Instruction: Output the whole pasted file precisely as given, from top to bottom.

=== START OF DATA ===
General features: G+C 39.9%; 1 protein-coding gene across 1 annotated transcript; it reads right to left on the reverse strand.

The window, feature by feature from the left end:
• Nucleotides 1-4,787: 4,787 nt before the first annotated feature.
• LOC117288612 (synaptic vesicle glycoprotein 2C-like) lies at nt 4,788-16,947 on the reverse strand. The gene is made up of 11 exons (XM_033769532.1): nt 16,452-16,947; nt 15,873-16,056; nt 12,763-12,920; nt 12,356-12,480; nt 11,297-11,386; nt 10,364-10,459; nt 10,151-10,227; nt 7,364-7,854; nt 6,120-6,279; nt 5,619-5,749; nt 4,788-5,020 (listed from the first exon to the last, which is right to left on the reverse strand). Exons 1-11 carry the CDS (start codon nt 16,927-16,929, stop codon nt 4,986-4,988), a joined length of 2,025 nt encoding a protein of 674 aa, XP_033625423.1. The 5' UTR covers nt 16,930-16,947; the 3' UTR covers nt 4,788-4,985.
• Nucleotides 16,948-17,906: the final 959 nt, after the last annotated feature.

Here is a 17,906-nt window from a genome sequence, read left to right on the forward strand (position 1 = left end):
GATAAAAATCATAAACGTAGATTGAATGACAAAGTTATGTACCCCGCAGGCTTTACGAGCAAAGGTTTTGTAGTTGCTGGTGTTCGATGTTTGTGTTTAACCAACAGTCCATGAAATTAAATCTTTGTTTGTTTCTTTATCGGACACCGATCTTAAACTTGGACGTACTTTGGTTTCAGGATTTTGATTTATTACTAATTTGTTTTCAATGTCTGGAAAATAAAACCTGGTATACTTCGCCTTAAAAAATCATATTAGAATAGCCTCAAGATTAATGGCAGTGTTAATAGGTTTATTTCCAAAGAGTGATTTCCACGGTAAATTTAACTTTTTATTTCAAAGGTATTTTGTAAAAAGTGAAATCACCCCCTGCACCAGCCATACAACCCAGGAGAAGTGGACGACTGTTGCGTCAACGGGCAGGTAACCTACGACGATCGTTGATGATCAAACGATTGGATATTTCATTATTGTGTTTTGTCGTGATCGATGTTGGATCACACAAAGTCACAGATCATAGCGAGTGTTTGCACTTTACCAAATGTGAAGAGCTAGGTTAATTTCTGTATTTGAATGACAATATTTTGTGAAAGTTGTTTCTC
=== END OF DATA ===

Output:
General features: G+C 39.9%; 1 protein-coding gene across 1 annotated transcript; it reads right to left on the reverse strand.

The window, feature by feature from the left end:
• Nucleotides 1-4,787: 4,787 nt before the first annotated feature.
• LOC117288612 (synaptic vesicle glycoprotein 2C-like) lies at nt 4,788-16,947 on the reverse strand. The gene is made up of 11 exons (XM_033769532.1): nt 16,452-16,947; nt 15,873-16,056; nt 12,763-12,920; nt 12,356-12,480; nt 11,297-11,386; nt 10,364-10,459; nt 10,151-10,227; nt 7,364-7,854; nt 6,120-6,279; nt 5,619-5,749; nt 4,788-5,020 (listed from the first exon to the last, which is right to left on the reverse strand). Exons 1-11 carry the CDS (start codon nt 16,927-16,929, stop codon nt 4,986-4,988), a joined length of 2,025 nt encoding a protein of 674 aa, XP_033625423.1. The 5' UTR covers nt 16,930-16,947; the 3' UTR covers nt 4,788-4,985.
• Nucleotides 16,948-17,906: the final 959 nt, after the last annotated feature.

Here is a 17,906-nt window from a genome sequence, read left to right on the forward strand (position 1 = left end):
GATAAAAATCATAAACGTAGATTGAATGACAAAGTTATGTACCCCGCAGGCTTTACGAGCAAAGGTTTTGTAGTTGCTGGTGTTCGATGTTTGTGTTTAACCAACAGTCCATGAAATTAAATCTTTGTTTGTTTCTTTATCGGACACCGATCTTAAACTTGGACGTACTTTGGTTTCAGGATTTTGATTTATTACTAATTTGTTTTCAATGTCTGGAAAATAAAACCTGGTATACTTCGCCTTAAAAAATCATATTAGAATAGCCTCAAGATTAATGGCAGTGTTAATAGGTTTATTTCCAAAGAGTGATTTCCACGGTAAATTTAACTTTTTATTTCAAAGGTATTTTGTAAAAAGTGAAATCACCCCCTGCACCAGCCATACAACCCAGGAGAAGTGGACGACTGTTGCGTCAACGGGCAGGTAACCTACGACGATCGTTGATGATCAAACGATTGGATATTTCATTATTGTGTTTTGTCGTGATCGATGTTGGATCACACAAAGTCACAGATCATAGCGAGTGTTTGCACTTTACCAAATGTGAAGAGCTAGGTTAATTTCTGTATTTGAATGACAATATTTTGTGAAAGTTGTTTCTC